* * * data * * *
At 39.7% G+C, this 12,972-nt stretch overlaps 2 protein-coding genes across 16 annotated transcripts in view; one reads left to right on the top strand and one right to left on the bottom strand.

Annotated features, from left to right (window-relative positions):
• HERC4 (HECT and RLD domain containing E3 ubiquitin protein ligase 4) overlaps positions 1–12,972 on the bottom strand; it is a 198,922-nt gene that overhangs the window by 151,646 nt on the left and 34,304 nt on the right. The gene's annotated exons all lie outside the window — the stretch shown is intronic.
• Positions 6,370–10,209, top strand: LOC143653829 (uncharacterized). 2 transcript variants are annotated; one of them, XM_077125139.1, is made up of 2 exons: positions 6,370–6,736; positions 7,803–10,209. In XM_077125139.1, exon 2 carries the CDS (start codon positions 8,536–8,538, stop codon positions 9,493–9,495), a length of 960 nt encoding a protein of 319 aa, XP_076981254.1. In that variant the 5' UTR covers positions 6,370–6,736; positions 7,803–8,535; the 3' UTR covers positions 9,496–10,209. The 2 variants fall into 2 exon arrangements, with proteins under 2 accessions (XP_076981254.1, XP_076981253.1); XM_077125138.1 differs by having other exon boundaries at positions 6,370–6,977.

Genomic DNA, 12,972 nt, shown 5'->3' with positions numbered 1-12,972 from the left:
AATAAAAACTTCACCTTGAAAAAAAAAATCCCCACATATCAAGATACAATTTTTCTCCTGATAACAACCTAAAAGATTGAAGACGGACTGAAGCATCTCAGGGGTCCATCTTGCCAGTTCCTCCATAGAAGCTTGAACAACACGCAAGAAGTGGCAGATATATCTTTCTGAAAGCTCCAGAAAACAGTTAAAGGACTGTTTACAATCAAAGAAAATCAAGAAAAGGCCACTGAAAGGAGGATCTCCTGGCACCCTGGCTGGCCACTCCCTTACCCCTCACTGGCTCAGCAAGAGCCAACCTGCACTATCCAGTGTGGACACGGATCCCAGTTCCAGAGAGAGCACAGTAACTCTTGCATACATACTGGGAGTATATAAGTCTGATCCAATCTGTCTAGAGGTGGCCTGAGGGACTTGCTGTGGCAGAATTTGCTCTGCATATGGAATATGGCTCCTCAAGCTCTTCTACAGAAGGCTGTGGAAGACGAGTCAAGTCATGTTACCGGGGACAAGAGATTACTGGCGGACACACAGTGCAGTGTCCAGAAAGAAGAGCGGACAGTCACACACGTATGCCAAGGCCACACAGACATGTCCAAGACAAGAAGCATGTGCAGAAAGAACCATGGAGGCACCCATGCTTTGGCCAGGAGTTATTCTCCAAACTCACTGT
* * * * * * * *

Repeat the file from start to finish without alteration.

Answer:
At 39.7% G+C, this 12,972-nt stretch overlaps 2 protein-coding genes across 16 annotated transcripts in view; one reads left to right on the top strand and one right to left on the bottom strand.

Annotated features, from left to right (window-relative positions):
• HERC4 (HECT and RLD domain containing E3 ubiquitin protein ligase 4) overlaps positions 1–12,972 on the bottom strand; it is a 198,922-nt gene that overhangs the window by 151,646 nt on the left and 34,304 nt on the right. The gene's annotated exons all lie outside the window — the stretch shown is intronic.
• Positions 6,370–10,209, top strand: LOC143653829 (uncharacterized). 2 transcript variants are annotated; one of them, XM_077125139.1, is made up of 2 exons: positions 6,370–6,736; positions 7,803–10,209. In XM_077125139.1, exon 2 carries the CDS (start codon positions 8,536–8,538, stop codon positions 9,493–9,495), a length of 960 nt encoding a protein of 319 aa, XP_076981254.1. In that variant the 5' UTR covers positions 6,370–6,736; positions 7,803–8,535; the 3' UTR covers positions 9,496–10,209. The 2 variants fall into 2 exon arrangements, with proteins under 2 accessions (XP_076981254.1, XP_076981253.1); XM_077125138.1 differs by having other exon boundaries at positions 6,370–6,977.

Genomic DNA, 12,972 nt, shown 5'->3' with positions numbered 1-12,972 from the left:
AATAAAAACTTCACCTTGAAAAAAAAAATCCCCACATATCAAGATACAATTTTTCTCCTGATAACAACCTAAAAGATTGAAGACGGACTGAAGCATCTCAGGGGTCCATCTTGCCAGTTCCTCCATAGAAGCTTGAACAACACGCAAGAAGTGGCAGATATATCTTTCTGAAAGCTCCAGAAAACAGTTAAAGGACTGTTTACAATCAAAGAAAATCAAGAAAAGGCCACTGAAAGGAGGATCTCCTGGCACCCTGGCTGGCCACTCCCTTACCCCTCACTGGCTCAGCAAGAGCCAACCTGCACTATCCAGTGTGGACACGGATCCCAGTTCCAGAGAGAGCACAGTAACTCTTGCATACATACTGGGAGTATATAAGTCTGATCCAATCTGTCTAGAGGTGGCCTGAGGGACTTGCTGTGGCAGAATTTGCTCTGCATATGGAATATGGCTCCTCAAGCTCTTCTACAGAAGGCTGTGGAAGACGAGTCAAGTCATGTTACCGGGGACAAGAGATTACTGGCGGACACACAGTGCAGTGTCCAGAAAGAAGAGCGGACAGTCACACACGTATGCCAAGGCCACACAGACATGTCCAAGACAAGAAGCATGTGCAGAAAGAACCATGGAGGCACCCATGCTTTGGCCAGGAGTTATTCTCCAAACTCACTGT